A bleaker price scenario looms, as the country is sure to miss its rice production target of 19.8 million metric tons (MT) this year due to devastation wrought by Typhoon Ompong, Agriculture Secretary Emmanuel Piñol said.
Boy Santos
Rice prices hit highest level; production target unattainable
Louise Maureen Simeon (The Philippine Star) - September 20, 2018 - 12:00am

MANILA, Philippines — Despite the continuous arrival of rice imports, the price of the commodity – the main staple among Filipinos – continues its upswing, hitting its highest level this month, the Philippine Statistics Authority (PSA) said.

A bleaker price scenario looms, as the country is sure to miss its rice production target of 19.8 million metric tons (MT) this year due to devastation wrought by Typhoon Ompong, Agriculture Secretary Emmanuel Piñol said.

A revised production target for the year is being readied.

In its regular update on palay, rice and corn prices, PSA said the average wholesale price of well-milled rice rose 17 percent to P45.51 per kilogram during the second week of September versus a year ago.

“While the farmers can still replant, it can no longer be included in the fourth quarter,” Piñol said, referring to rice output. “But we are expecting a better production for the first quarter of 2019.”

Its average retail price also increased to P48.93 per kilo, up by 16 percent year-on-year.

Wholesale price of regular-milled rice was P43.13 per kilo, 21 percent higher than the previous year’s price. Its average retail price also increased 20 percent to P45.71 per kilo.

The average price of palay went up to P23.04 per kg from P19.62 per kg last year. Week-on-week, prices were also up by 0.26 percent.

State-run National Food Authority (NFA) earlier admitted the imports did little to lower the prices of rice.

The country’s rice inventory continues to thin, reaching only 1.52 million MT in August, 25 percent lower than last year’s volume stock of 2.02 million MT. This was also 24 percent below the previous month’s stock level of 1.99 million MT.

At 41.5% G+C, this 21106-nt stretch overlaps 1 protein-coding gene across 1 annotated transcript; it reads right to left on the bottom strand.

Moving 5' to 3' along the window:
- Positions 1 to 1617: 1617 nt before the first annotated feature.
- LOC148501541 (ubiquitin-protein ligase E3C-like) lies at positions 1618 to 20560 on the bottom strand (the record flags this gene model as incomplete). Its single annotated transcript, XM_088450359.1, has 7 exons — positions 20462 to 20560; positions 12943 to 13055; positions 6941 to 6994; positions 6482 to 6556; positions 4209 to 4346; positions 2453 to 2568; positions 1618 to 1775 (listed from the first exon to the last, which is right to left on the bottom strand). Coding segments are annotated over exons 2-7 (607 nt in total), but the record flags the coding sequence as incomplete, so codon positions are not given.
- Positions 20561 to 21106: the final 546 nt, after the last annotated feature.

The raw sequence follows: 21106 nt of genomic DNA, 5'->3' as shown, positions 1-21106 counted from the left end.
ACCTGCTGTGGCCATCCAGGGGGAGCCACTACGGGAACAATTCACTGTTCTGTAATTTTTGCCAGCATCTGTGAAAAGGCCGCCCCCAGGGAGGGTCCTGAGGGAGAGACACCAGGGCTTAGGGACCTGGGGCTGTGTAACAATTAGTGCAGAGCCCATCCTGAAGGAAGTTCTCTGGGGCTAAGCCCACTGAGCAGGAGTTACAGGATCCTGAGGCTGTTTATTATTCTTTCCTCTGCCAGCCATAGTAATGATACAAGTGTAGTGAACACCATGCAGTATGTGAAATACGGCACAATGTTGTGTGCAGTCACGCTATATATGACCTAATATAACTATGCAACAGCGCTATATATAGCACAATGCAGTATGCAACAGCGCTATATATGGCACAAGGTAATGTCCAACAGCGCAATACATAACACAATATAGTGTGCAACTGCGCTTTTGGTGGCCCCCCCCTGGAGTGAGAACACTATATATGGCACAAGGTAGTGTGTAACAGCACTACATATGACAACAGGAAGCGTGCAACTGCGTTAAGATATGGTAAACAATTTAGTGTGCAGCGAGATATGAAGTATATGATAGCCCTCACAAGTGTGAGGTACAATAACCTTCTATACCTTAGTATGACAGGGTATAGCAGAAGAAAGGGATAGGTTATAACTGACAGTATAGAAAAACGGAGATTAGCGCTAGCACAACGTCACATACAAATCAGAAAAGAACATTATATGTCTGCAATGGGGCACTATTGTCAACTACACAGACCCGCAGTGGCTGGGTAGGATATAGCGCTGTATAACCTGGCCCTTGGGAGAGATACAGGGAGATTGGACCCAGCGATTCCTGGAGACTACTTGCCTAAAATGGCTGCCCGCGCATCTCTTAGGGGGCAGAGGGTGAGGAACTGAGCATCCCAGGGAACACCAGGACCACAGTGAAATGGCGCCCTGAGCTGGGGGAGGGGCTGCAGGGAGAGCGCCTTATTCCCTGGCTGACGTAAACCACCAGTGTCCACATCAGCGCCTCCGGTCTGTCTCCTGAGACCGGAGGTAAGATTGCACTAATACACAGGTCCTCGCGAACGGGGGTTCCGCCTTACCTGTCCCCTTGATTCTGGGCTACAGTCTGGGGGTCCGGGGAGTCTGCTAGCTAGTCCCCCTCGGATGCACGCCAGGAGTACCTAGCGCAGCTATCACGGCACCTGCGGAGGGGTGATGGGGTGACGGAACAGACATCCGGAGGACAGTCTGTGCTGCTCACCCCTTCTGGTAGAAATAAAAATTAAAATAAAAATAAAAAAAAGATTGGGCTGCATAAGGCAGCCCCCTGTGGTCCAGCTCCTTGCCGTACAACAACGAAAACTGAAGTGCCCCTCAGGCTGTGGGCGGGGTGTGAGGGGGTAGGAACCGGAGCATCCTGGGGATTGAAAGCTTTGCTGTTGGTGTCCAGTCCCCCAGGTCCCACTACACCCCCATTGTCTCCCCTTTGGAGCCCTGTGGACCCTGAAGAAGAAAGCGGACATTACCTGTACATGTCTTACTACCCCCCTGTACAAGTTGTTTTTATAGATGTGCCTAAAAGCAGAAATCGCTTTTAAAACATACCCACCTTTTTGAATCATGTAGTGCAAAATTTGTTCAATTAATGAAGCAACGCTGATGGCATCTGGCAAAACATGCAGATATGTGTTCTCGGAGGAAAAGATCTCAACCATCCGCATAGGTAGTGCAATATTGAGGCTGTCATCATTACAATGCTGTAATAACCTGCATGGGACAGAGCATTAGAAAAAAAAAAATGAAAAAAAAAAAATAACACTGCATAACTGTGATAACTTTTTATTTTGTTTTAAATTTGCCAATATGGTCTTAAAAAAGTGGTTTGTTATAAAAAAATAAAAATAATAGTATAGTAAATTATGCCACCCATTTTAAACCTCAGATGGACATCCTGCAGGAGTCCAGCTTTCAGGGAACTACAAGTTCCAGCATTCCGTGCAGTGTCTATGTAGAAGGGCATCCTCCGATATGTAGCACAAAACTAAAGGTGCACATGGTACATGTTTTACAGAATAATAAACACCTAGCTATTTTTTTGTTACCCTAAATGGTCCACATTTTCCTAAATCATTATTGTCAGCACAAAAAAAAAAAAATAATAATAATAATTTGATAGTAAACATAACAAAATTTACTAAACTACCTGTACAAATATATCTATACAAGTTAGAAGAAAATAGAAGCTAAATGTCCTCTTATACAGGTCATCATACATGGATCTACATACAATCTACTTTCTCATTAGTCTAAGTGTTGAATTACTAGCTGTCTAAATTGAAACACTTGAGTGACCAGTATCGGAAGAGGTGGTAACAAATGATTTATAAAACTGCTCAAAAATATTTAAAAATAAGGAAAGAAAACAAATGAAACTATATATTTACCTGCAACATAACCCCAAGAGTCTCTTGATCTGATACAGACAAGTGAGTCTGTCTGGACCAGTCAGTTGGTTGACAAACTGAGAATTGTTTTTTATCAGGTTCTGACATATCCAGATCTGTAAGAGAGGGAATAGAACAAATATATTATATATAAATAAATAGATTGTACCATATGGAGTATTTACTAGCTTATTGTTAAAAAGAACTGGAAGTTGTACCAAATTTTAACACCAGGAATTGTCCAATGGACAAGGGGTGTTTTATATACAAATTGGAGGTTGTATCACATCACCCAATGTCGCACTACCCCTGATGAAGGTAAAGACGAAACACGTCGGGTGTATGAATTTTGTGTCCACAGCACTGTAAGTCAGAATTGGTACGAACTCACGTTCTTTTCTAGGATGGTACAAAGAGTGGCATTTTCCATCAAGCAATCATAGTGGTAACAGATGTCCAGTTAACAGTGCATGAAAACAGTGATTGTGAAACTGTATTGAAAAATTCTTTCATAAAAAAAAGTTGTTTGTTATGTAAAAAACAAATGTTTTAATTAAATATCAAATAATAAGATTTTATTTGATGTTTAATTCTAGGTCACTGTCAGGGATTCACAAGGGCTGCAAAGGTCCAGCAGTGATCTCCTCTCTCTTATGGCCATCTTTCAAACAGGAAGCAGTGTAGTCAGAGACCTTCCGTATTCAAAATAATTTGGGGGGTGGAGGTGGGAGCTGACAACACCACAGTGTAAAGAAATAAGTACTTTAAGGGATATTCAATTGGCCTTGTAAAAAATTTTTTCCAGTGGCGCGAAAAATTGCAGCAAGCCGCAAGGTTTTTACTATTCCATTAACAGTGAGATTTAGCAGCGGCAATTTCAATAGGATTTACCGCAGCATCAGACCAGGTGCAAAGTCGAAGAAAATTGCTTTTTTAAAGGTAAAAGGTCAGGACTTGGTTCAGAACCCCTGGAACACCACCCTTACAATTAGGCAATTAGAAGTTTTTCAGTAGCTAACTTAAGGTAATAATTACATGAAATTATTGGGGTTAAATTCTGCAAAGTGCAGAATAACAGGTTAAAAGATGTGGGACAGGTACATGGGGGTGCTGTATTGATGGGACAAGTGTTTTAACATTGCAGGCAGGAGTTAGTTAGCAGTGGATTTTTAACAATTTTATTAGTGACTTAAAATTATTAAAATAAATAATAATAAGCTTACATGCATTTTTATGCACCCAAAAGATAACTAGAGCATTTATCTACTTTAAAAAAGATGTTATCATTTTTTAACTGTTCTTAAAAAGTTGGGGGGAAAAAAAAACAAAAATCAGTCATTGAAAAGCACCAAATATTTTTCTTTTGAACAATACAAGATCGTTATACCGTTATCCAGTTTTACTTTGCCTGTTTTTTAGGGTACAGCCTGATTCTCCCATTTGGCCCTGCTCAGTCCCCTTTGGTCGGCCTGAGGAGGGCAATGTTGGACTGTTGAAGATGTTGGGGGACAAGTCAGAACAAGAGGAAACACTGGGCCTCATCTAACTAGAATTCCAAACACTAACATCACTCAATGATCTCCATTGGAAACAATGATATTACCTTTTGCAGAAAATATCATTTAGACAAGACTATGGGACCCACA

Before Ompong’s onslaught, the Department of Agriculture expected rice prices to stabilize in November.

Some 250,000 MT of imports are expected in the fourth quarter while the main harvest season is seen to help augment national inventory.

Next month, some 16 million bags (800,000 MT) of imported rice are arriving to boost local supply and bring down prices of the staple, Albay Rep. Joey Salceda revealed yesterday.

He made the revelation in the course of budget debates and in answer to questions from his Albay colleague Edcel Lagman.

“Buffer stocks (held by the NFA) are now about 100,000 metric tons (two million bags). These would be augmented by imports scheduled to arrive next month,” he said.

He said delivery of the imported rice would be “calibrated” in a manner that would not adversely affect rice farmers who have started harvesting their crop.

“It is now harvest season in Cagayan and Isabela, two of the biggest rice-producing provinces, while in Albay, harvest usually comes in October-November,” he said.

Budget Secretary Benjamin Diokno earlier blamed last month’s 6.4-percent inflation, the highest level in 10 years, on NFA’s failure to bring in enough imported rice.

Lagman asked Salceda, who is an economist, about the contribution of high prices of rice and fuel to inflation.

Salceda said increased rice and fuel prices accounted for a significant part of the 6.4 percent inflation in August.

MOA on price freeze

To make sure every household gets enough supply of rice, the Department of Trade and Industry (DTI) yesterday signed a memorandum of agreement (MOA) with the NFA and the Philippine Amalgamated Supermarkets Association Inc. (PAG-ASA) on limiting the amount and volume of rice each consumer would be allowed to buy.

Under the MOA signed by Trade Secretary Ramon Lopez, NFA deputy administrator Judy Carol Dansal and PAG-ASA president Steven Cua, participating supermarket outlets would be given NFA rice retailing license and would be selling the staple at mandated consumer price.

In particular, each customer would be allowed to buy no more than two packs of two kilograms per pack of NFA rice.

Cua said the group would still have to identify the supermarkets that would participate in the initiative.

PAG-ASA currently has 40 members representing 160 outlets in the country, catering to the B, C and D markets.

The MOA will be in force for one year from the date of signing and subject to renewal by the parties.

Lopez said the initiative is being undertaken to ensure there is affordable rice available in the market.  –  With Louella Desiderio, Jess Diaz

AGRICULTURE NATIONAL FOOD AUTHORITY PHILIPPINE STATISTICS AUTHORITY TYPHOON OMPONG
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